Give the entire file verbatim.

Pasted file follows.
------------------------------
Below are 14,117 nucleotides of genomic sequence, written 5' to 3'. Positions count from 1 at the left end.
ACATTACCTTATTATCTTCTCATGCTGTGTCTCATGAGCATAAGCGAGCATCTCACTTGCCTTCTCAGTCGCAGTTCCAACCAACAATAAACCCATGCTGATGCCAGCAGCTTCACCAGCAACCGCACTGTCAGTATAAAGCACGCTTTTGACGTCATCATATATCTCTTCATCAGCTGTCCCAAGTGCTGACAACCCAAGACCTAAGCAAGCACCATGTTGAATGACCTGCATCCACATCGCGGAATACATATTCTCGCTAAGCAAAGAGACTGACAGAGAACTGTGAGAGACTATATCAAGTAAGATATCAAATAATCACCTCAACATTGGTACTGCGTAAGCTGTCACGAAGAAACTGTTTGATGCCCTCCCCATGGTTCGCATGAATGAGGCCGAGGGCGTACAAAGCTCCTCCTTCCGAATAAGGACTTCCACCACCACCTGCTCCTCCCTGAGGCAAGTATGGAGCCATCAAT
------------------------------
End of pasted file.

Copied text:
Below are 14,117 nucleotides of genomic sequence, written 5' to 3'. Positions count from 1 at the left end.
ACATTACCTTATTATCTTCTCATGCTGTGTCTCATGAGCATAAGCGAGCATCTCACTTGCCTTCTCAGTCGCAGTTCCAACCAACAATAAACCCATGCTGATGCCAGCAGCTTCACCAGCAACCGCACTGTCAGTATAAAGCACGCTTTTGACGTCATCATATATCTCTTCATCAGCTGTCCCAAGTGCTGACAACCCAAGACCTAAGCAAGCACCATGTTGAATGACCTGCATCCACATCGCGGAATACATATTCTCGCTAAGCAAAGAGACTGACAGAGAACTGTGAGAGACTATATCAAGTAAGATATCAAATAATCACCTCAACATTGGTACTGCGTAAGCTGTCACGAAGAAACTGTTTGATGCCCTCCCCATGGTTCGCATGAATGAGGCCGAGGGCGTACAAAGCTCCTCCTTCCGAATAAGGACTTCCACCACCACCTGCTCCTCCCTGAGGCAAGTATGGAGCCATCAAT